There were bright lights too, of course. By fourth grade, my mother moved me to the neighborhood public school and I was blessed with the fabulous Miss Collins. After lunch, she would turn off the overhead lights and make us rest our sweaty heads on our desks as she regaled us with Island of the Blue Dolphins, Stuart Little, and Wind in the Willows. Miss Collins was simpatico to the creatives in her class. My classmate Christy and I were tasked with creating a large marine-life mural. Miss Collins entered the mural in the L.A. County fair and we won third place. Interestingly, neither Christy’s mother (I learned recently), nor my mother, deemed this meritorious enough to take our respective families to the fair to view our work or claim our award. Talent further diminished and dismissed.
As the years progressed, I had some teachers who saw great things in me and served as wonderful mentors. However, that most potent and damning voice in my schizophrenic head was my mother:
Prior to entering high school, I filled out my proposed class schedule with college prep classes and art electives because I had always planned on going to college and becoming an artist. The schedule required Mom’s review and signature. Negating my electives and college prep classes, she said, “Take typing so you have something to fall back on.”
“You can’t sing; you can’t even speak,” she chided prior to my first performance as lead soloist in a high school singing group (they thought I could sing—for nearly three years).
“You have to babysit this summer, so you can’t take the job,” she said when I was sixteen and offered a summer internship as a graphic artist at Pacific Outdoor Advertising.
“Well, I hope you finish this time,” she spat, her drunken words stinging like a knife in my heart when I told her, at the age of 30, that I would (finally) be attending college as a full-time student.
Sadly, there is an endless litany of mom’s disparagement. The self-imposed limits we place on ourselves are tragic enough, but allowing others to corral us within their limited view of who we are and what we are capable of being and doing is truly insane. And yet, our parents tug and pull at the strings of our self-esteem—their flailing puppets—until we get brave enough (or exasperated enough) to cut the strings. I moved 1600 miles to break free. At 50.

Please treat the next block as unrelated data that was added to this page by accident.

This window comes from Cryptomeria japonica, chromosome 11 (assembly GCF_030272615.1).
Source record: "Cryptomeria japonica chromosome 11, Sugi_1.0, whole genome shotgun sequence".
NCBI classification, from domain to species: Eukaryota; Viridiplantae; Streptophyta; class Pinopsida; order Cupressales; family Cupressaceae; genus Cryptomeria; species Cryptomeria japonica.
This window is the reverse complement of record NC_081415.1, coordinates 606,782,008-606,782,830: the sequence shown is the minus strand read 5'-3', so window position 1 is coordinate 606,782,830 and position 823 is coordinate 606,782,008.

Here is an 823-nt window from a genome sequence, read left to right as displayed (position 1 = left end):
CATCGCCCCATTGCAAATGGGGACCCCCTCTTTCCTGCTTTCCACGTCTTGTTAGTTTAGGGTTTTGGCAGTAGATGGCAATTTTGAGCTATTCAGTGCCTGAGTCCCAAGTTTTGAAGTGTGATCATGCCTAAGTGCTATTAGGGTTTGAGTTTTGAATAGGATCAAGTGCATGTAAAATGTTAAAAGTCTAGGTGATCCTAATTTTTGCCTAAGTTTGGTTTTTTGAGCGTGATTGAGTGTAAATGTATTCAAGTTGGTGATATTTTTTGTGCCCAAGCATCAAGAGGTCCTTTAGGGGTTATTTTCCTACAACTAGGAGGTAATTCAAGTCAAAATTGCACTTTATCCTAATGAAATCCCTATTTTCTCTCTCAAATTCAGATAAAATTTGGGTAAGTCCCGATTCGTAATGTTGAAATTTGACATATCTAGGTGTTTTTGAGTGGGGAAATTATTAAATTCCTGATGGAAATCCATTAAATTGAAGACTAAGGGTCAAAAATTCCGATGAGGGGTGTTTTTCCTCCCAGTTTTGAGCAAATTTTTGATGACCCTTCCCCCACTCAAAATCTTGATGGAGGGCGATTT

Langston Hughes’ poem Harlem, asks, “What happens to a dream deferred?” Nothing good, I assure you. Thwarted talent is a dark odious soup. And it turns out, it not only acts like a slow poison, but, in my case, is quite fattening.
My mother never lived to see me earn a living as a graphic designer—mostly because I didn’t really become one until I was 55. I certainly wouldn’t write as openly about my life if she was still alive to read this blog as she took even the smallest criticism or act of self-preservation as a proclamation of war.
I wonder what she would have said when the agency I freelance for won a platinum Marcom Award last year for an annual report I designed. I am choosing to believe that she would have finally recognized that following my dreams is a viable way to make a living and makes me a much happier person.
Sometimes I wonder what my life would be like today if I’d stopped letting other people tell me who I was supposed to be when I was still young enough to have truly changed the course of my life. But that is a fool’s game.
Grandma Moses didn’t start her successful art career until she was 78 years young. She and her husband had raised five children and worked as farm laborers, eventually owning and toiling over their own farm. She lived to be 101. During those later years when she became a working artist, she received numerous awards, was recognized by presidents, and saw the value of her paintings increase from $3 to $10,000. She had exhibitions at the Museum of Modern Art in New York, as well as others around the U.S. and Europe. At 62, I am practically a youngster. Who knows what I can accomplish now that I’ve exorcised the creative demons (well, most of them).
P.S.This post was started over a year ago, but pulled out of moth balls and rewritten today because of a post I read on the wonderful blog Letters from the Inside. Thanks, Tia. Please be nice to yourself.
#writing101, #blogging101 | Day 15 (way behind the times)